Royal author and journalist Phil Dampier told Yahoo this week that there’s “talk” the Queen will turn over the reins of power to the Prince of Wales in two years, when she turns 95. The move wouldn’t be an abdication, but would rather bring the Regency Act into effect – the Queen would still be queen, and Charles would take over the majority of the work.
The full quote is:
“There is talks that when she reaches 95 in a couple of years she may slow down and possibly the Regency Act will be brought in. She will still be Queen but Prince Charles will, in fact, take over most of the duties. He is starting to do that already, being at the state opening in Parliament and the Commonwealth conference. He is starting to take over a lot of the duties and doing the investitures.”
The examples noted in this article are a little problematic, since Charles has attended Parliament’s state opening many, many times over the years, and a few other members of the Royal Family handle investitures. But the heart of it – that the Queen has begun sharing more duties with Charles – is true, though that also began years ago, and there hasn’t been a marked change recently.
The idea that Queen will step down in some fashion has been raised a few times over the last couple of years, and it tends to divide people. In fact, the specific idea of a regency isn’t even new – this exact thought circulated in August 2017 just after the Duke of Edinburgh retired. The general consensus is that abdication is out of the question for this particular monarch, though it’s worth noting some think it’s a possibility. More tend to think that we’ll continue to see the trend we’ve already seen – the Queen handing over power gradually.
The idea of a regency falls somewhere in the middle (in my opinion), and may well just be a formalizing of that gradual hand over. I think the idea merits some thought before being discarded, because the fact of the matter is that in addition to having the longest reign in British history, the Queen is also the oldest monarch. Given the longevity of her mother, the Queen may well have another decade, and while that’s a good thing, it’s not unreasonable that she may want to retire – literally and figuratively – even if not out of necessity.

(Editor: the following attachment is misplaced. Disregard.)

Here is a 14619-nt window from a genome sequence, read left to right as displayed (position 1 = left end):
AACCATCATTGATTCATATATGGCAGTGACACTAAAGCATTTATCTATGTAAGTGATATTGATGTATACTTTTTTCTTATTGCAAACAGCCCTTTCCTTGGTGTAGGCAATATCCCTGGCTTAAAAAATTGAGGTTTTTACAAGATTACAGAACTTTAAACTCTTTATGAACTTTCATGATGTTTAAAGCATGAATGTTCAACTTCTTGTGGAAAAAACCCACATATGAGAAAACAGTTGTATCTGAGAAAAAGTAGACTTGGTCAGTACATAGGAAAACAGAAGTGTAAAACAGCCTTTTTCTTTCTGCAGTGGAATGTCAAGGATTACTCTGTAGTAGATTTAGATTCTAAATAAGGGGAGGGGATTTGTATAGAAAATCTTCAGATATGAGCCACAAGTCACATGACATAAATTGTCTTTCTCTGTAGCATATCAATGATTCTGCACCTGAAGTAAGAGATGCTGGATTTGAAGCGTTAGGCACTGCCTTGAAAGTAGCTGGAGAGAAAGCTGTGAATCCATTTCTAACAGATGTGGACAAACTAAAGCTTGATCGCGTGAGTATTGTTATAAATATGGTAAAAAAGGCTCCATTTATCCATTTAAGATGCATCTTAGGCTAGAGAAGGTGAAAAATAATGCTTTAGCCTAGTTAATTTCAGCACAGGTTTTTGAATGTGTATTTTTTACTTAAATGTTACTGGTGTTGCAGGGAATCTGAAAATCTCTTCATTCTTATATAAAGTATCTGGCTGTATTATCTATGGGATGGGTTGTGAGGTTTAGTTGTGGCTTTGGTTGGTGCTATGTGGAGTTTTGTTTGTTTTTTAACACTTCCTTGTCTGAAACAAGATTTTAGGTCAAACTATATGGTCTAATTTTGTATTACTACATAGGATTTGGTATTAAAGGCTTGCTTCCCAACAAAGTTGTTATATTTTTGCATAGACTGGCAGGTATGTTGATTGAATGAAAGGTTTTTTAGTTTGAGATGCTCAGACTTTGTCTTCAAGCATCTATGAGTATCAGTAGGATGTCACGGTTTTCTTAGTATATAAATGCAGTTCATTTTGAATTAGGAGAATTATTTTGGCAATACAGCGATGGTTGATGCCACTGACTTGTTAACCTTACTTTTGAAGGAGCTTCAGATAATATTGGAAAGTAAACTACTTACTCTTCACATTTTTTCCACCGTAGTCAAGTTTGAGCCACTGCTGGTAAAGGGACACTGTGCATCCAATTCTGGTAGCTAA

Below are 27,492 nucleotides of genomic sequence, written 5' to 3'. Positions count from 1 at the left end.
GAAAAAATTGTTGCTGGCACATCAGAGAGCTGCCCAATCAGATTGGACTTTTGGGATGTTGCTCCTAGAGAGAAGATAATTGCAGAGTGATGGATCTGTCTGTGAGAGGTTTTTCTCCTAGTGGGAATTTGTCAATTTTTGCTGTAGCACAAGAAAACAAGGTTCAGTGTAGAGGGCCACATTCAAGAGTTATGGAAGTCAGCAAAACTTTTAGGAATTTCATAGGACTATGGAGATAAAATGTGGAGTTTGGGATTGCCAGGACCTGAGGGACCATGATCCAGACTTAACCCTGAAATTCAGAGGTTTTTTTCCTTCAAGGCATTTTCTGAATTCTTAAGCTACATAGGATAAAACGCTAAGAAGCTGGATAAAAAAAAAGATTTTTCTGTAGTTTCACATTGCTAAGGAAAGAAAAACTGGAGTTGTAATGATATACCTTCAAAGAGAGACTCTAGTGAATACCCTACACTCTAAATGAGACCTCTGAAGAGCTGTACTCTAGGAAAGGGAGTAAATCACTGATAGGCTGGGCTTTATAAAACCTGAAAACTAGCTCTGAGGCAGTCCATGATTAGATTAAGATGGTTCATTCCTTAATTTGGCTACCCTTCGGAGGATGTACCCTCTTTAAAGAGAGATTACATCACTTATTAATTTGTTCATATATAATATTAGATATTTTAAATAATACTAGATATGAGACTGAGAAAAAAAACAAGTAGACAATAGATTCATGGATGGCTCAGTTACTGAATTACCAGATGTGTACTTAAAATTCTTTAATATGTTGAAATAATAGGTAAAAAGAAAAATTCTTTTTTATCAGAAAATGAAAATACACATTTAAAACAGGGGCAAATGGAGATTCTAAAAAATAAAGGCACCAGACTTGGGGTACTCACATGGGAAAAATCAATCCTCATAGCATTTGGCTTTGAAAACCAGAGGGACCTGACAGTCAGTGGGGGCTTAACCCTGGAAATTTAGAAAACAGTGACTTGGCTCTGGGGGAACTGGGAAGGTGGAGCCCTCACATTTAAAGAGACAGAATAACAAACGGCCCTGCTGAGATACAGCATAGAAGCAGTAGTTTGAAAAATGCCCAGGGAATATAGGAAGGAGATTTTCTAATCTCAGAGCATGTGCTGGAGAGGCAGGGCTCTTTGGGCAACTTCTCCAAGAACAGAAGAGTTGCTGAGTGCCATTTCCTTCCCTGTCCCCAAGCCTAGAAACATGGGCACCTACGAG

Even more, doing so would streamline Charles’s accession, which will be a jarring moment for the public. Putting aside his popularity issues over the years, the Queen’s reign is the only one the vast majority of people know and her death and the launch of a new reign may well be traumatic.
It’s a situation the Royal Family has never had to face before thanks mostly to historical life-expectancy, and so I think it’s worth thinking through. This would be a bigger deal than Philip retiring, but it wouldn’t be nearly as catastrophic as the future George IV stepping in for his father thanks to George III’s mental health in 1811. Or the PR nightmare the monarchy endured in the 1860s after Prince Albert’s death when Queen Victoria refused either to be seen in public or share any responsibility with her son, the future Edward VII.
I wouldn’t go so far as to say I think the Queen will do this, but 1) I wouldn’t be unduly shocked and 2) I don’t necessarily think it’s a bad idea. If the Regency Act is implemented – formally or not – I think the Queen still being alive and occasionally visible will help calm the waters as Charles assumes his new duties, and make any other changes less startling.
It would be a major moment for the history books, to be sure, but in a way that’s a bit in-keeping with the Queen’s reign – she’s already overseen a significant evolution of the monarchy, much of it positive and necessary. This wouldn’t have to be any different.
That said…I think the above quote needs to be taken with a large grain of salt, and the most likely outcome remains, well, nothing changing at all 😉